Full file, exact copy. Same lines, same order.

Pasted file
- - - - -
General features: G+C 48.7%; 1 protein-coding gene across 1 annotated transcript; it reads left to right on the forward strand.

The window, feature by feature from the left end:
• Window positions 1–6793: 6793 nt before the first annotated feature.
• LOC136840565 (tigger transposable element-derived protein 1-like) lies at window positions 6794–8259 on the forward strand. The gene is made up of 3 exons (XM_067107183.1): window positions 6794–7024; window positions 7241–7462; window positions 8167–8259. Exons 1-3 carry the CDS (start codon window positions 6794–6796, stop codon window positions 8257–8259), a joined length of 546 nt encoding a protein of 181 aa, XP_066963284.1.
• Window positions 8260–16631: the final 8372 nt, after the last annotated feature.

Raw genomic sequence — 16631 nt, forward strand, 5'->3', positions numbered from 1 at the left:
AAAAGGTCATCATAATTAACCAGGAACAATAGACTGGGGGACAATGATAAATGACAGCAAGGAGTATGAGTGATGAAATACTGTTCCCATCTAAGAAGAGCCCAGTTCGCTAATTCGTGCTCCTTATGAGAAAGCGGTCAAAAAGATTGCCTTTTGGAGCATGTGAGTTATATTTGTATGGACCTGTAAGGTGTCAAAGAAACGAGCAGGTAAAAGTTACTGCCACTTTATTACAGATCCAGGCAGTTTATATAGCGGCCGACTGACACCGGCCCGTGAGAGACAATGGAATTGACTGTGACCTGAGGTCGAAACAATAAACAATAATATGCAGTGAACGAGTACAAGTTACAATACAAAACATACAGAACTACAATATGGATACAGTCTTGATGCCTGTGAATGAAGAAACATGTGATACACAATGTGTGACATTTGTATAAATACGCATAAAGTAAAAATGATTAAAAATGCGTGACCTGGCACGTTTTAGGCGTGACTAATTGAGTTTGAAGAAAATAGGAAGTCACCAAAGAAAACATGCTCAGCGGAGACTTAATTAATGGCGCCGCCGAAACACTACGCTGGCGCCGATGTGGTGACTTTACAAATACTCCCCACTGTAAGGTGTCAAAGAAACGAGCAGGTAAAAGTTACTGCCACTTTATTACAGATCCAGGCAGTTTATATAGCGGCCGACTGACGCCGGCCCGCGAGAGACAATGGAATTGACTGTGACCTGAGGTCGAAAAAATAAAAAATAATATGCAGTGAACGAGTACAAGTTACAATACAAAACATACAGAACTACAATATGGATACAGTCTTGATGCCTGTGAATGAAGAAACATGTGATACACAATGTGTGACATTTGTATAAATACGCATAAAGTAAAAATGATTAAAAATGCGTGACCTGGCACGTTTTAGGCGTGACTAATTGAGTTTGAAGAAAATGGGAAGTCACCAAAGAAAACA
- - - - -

General features: G+C 48.7%; 1 protein-coding gene across 1 annotated transcript; it reads left to right on the forward strand.

The window, feature by feature from the left end:
• Window positions 1–6793: 6793 nt before the first annotated feature.
• LOC136840565 (tigger transposable element-derived protein 1-like) lies at window positions 6794–8259 on the forward strand. The gene is made up of 3 exons (XM_067107183.1): window positions 6794–7024; window positions 7241–7462; window positions 8167–8259. Exons 1-3 carry the CDS (start codon window positions 6794–6796, stop codon window positions 8257–8259), a joined length of 546 nt encoding a protein of 181 aa, XP_066963284.1.
• Window positions 8260–16631: the final 8372 nt, after the last annotated feature.

Raw genomic sequence — 16631 nt, forward strand, 5'->3', positions numbered from 1 at the left:
AAAAGGTCATCATAATTAACCAGGAACAATAGACTGGGGGACAATGATAAATGACAGCAAGGAGTATGAGTGATGAAATACTGTTCCCATCTAAGAAGAGCCCAGTTCGCTAATTCGTGCTCCTTATGAGAAAGCGGTCAAAAAGATTGCCTTTTGGAGCATGTGAGTTATATTTGTATGGACCTGTAAGGTGTCAAAGAAACGAGCAGGTAAAAGTTACTGCCACTTTATTACAGATCCAGGCAGTTTATATAGCGGCCGACTGACACCGGCCCGTGAGAGACAATGGAATTGACTGTGACCTGAGGTCGAAACAATAAACAATAATATGCAGTGAACGAGTACAAGTTACAATACAAAACATACAGAACTACAATATGGATACAGTCTTGATGCCTGTGAATGAAGAAACATGTGATACACAATGTGTGACATTTGTATAAATACGCATAAAGTAAAAATGATTAAAAATGCGTGACCTGGCACGTTTTAGGCGTGACTAATTGAGTTTGAAGAAAATAGGAAGTCACCAAAGAAAACATGCTCAGCGGAGACTTAATTAATGGCGCCGCCGAAACACTACGCTGGCGCCGATGTGGTGACTTTACAAATACTCCCCACTGTAAGGTGTCAAAGAAACGAGCAGGTAAAAGTTACTGCCACTTTATTACAGATCCAGGCAGTTTATATAGCGGCCGACTGACGCCGGCCCGCGAGAGACAATGGAATTGACTGTGACCTGAGGTCGAAAAAATAAAAAATAATATGCAGTGAACGAGTACAAGTTACAATACAAAACATACAGAACTACAATATGGATACAGTCTTGATGCCTGTGAATGAAGAAACATGTGATACACAATGTGTGACATTTGTATAAATACGCATAAAGTAAAAATGATTAAAAATGCGTGACCTGGCACGTTTTAGGCGTGACTAATTGAGTTTGAAGAAAATGGGAAGTCACCAAAGAAAACA